2013 Tour of Ben Nevis
September 24 2013
Riding 72km is a pretty impressive feat. Riding 72km off-road around the largest chunk of rock on the British Isles is even more so. The No Fuss organised Tour de Ben Nevis is a true challenge however you look at it. There’s more to it than a straight out single lap sprint though. Along the way there are special timed stages, the combination of the points earned on these stages with your finish time is what will dictate your overall standing. It’s a game of tactics as well as brute strength.
Orange have supported the Tour de Ben Nevis from the start, for many reasons. Firstly it’s a proper mountain bike race. There are proper mountains involved and you need a wide range of skills along with both physical endurance and mental fortitude to complete it, let alone do well. Secondly we know the folk at No Fuss to put on an event, not just a race. Always willing to go that little bit further to give people an experience they will remember for more than just the racing, Frazer, Spook and Fiona know what riders want and how to give it to them. They also know how to give them what they didn’t know they liked. Thirdly we think the Tour shows off our bikes well; a reliable, light, confidence inspiring bike is needed to tame the trails around the Ben. Our bikes are well up to the task. Which one, however, was a matter of debate.
Fives, Alpine 160s, Clockworks and Gyros were all on the start line, the rationale behind each a story in itself. Local boy and friend of Orange Ruari Watt had built up a Clockwork especially for the event, and it seemed a lot of the other locals had had similar thoughts with more than a few 29er hardtails underneath locals.
Once the riders have left en-masse down the high street the waiting begins. From the race HQ stories and updates start to come in in dribs and drabs. Who is where, who has done what. Bits of stories half told, abbreviated. This is the best thing about the Tour; the tales that come out it. This is true of most events but the Tour seems to generate more than others often do. The mixture of distance, terrain, weather and riders seems optimum for great stories; both of success and elation and of hardship and pain.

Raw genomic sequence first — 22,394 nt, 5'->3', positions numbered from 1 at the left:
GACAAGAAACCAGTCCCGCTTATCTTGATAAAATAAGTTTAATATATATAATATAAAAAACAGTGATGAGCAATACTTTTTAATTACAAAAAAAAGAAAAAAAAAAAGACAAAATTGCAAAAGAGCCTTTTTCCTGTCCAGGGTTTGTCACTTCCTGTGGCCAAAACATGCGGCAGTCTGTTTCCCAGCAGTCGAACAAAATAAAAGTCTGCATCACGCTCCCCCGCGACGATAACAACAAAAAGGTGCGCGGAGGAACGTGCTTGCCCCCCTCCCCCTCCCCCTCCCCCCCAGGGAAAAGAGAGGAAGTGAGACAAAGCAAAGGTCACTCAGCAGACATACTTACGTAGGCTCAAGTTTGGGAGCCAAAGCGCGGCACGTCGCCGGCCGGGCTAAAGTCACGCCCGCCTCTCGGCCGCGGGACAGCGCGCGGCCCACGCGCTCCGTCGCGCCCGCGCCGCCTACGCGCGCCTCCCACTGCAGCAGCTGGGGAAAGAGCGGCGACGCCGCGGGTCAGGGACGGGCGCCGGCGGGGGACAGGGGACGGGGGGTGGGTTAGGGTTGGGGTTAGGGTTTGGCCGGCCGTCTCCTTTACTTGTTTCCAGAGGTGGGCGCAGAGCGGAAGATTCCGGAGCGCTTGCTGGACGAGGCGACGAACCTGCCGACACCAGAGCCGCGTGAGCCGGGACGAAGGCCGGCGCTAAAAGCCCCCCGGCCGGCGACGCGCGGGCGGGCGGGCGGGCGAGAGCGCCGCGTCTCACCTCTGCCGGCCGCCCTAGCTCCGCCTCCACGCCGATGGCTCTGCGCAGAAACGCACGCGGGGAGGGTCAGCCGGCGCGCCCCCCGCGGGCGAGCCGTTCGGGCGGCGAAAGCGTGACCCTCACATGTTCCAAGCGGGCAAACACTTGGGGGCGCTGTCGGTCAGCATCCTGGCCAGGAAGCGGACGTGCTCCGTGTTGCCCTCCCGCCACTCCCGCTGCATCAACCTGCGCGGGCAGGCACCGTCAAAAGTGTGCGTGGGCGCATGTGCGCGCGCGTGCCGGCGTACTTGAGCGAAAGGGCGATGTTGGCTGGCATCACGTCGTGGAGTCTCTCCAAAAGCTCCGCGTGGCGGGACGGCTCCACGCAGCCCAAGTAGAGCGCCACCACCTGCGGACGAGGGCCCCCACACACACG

As riders start coming back in those stories get expanded on, set straight and, I’m sure, embellished, as all good stories do. Every rider has something to talk about, no one ‘just did it’.
This year as well as the usual result dependent prizes there was a new award. The Michael Bonney trophy, awarded to the rider who overcame the greatest adversity during the race. All the competitors overcame some form of adversity and that’s no doubt part of the appeal of this race, but some riders didn’t just ride through their adversity, they fought through it. There was one rider who was riding to raise money for an Alzheimers charity as his father had suffered from the condition and there was a young man who travelled the length of the country to take part in the race despite having a serious medical condition. There were so many stories, so many people who were worthy of the award and unfortunately we didn’t get to hear them all. In the end, the the trophy was awarded to Jayne Taylor who had competed in another No Fuss event, the 10 Under The Ben, earlier in the year and failed to complete it having crashed hard and put her teeth through her lip. She came back to do the Tour de Ben Nevis determined to finish a race but crashed again, slicing open her shin and needed to be taken to hospital, again failing to complete the race. That spirit of being defeated but getting back up again, to try again, is exactly the kind of attitude the trophy aims to reward; not giving up, not backing down. As well as the trophy she gets a season pass for any No Fuss event next year, so hopefully she can complete a race, preferably unscathed.
The No Fuss Team for putting on the event, Ian Wynne & Sons butchers for providing tea, coffee and food, all the competitors, Hope Technology for their help with the Michael Bonney Award trophy.